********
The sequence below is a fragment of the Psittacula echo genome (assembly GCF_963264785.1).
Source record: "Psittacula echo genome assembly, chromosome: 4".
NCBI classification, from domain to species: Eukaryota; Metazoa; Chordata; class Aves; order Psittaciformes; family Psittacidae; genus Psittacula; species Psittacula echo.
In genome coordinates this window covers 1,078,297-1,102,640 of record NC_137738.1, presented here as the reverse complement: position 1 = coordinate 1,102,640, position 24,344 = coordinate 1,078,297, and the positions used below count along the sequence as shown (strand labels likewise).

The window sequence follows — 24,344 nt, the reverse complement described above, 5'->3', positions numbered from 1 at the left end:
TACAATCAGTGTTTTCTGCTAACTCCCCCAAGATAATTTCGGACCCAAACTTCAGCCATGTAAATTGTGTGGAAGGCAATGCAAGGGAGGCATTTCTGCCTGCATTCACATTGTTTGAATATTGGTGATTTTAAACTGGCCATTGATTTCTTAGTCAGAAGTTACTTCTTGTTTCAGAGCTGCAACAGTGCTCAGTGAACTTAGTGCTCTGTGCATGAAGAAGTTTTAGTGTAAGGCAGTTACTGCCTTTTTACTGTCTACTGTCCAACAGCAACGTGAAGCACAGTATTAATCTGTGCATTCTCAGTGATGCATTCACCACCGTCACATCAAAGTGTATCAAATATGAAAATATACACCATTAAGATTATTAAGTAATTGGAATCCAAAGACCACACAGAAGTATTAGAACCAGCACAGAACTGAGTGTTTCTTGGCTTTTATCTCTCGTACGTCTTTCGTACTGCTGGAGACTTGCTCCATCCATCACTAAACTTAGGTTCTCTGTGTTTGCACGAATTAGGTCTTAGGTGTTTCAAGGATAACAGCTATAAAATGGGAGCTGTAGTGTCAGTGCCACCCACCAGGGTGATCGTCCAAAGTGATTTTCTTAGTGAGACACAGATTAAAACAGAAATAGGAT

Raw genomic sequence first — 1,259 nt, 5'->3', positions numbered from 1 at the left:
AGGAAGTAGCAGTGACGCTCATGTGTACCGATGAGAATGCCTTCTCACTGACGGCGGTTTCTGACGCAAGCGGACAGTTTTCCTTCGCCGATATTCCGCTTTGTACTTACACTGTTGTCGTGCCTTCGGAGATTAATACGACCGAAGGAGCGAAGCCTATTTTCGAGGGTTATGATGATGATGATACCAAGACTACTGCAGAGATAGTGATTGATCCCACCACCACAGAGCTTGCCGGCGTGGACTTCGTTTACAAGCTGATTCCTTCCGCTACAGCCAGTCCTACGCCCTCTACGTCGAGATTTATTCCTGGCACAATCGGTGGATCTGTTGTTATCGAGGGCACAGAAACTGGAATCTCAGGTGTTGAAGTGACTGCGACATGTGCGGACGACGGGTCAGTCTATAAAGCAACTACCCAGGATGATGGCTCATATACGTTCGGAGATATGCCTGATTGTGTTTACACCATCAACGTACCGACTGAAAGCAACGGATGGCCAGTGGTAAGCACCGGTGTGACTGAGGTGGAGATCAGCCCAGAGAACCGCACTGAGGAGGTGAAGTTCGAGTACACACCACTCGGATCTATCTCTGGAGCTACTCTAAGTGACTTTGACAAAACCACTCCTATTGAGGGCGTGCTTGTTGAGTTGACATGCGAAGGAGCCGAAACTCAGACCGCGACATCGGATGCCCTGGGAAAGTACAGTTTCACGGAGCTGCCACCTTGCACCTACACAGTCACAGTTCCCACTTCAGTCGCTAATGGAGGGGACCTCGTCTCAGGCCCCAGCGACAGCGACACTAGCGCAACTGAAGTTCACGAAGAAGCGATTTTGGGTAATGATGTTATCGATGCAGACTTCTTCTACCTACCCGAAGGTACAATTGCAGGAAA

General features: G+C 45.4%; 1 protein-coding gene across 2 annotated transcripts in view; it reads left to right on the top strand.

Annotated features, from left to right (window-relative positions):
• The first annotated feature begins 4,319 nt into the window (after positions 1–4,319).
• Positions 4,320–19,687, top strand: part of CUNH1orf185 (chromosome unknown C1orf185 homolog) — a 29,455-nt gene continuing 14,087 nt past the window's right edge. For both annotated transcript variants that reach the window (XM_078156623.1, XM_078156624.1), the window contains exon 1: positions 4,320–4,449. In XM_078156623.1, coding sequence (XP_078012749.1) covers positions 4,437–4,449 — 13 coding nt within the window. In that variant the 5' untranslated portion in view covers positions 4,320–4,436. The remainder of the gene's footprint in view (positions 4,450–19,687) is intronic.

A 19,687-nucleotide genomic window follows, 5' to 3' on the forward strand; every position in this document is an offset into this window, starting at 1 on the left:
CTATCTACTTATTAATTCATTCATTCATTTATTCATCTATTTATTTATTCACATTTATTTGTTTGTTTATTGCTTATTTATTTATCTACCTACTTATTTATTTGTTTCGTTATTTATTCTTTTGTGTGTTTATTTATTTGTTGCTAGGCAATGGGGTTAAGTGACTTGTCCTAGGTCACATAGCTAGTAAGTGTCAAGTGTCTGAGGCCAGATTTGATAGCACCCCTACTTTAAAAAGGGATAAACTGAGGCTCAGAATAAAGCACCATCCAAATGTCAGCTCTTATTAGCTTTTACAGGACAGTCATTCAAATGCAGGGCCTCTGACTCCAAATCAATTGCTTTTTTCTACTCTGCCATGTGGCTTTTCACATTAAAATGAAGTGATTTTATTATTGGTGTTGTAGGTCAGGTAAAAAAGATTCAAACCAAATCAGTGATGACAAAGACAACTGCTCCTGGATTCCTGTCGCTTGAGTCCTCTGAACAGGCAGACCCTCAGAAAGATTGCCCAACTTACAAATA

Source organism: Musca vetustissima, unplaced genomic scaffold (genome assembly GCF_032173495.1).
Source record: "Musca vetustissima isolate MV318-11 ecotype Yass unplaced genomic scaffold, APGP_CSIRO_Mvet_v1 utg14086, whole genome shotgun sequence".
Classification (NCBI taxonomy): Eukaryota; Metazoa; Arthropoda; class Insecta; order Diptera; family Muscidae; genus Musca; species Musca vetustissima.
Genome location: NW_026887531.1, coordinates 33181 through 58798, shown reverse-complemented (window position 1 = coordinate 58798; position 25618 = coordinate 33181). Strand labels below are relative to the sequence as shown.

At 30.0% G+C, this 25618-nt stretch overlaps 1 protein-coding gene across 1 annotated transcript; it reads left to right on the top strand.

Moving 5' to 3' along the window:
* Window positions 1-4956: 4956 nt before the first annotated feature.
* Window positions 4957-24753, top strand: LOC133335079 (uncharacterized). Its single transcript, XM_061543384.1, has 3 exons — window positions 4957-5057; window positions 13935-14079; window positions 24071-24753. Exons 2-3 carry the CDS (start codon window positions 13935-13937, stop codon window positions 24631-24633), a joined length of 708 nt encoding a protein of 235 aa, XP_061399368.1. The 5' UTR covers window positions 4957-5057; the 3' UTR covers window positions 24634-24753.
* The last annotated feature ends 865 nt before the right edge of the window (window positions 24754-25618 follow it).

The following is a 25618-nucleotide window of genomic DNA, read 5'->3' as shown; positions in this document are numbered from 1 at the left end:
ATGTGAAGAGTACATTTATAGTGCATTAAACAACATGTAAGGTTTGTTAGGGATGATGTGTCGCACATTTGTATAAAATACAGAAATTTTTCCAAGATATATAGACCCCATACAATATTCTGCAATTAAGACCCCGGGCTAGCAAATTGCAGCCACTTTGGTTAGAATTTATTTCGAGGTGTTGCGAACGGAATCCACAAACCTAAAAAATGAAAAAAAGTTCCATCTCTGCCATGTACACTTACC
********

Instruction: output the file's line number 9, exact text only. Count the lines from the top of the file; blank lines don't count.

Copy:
General features: G+C 45.4%; 1 protein-coding gene across 2 annotated transcripts in view; it reads left to right on the top strand.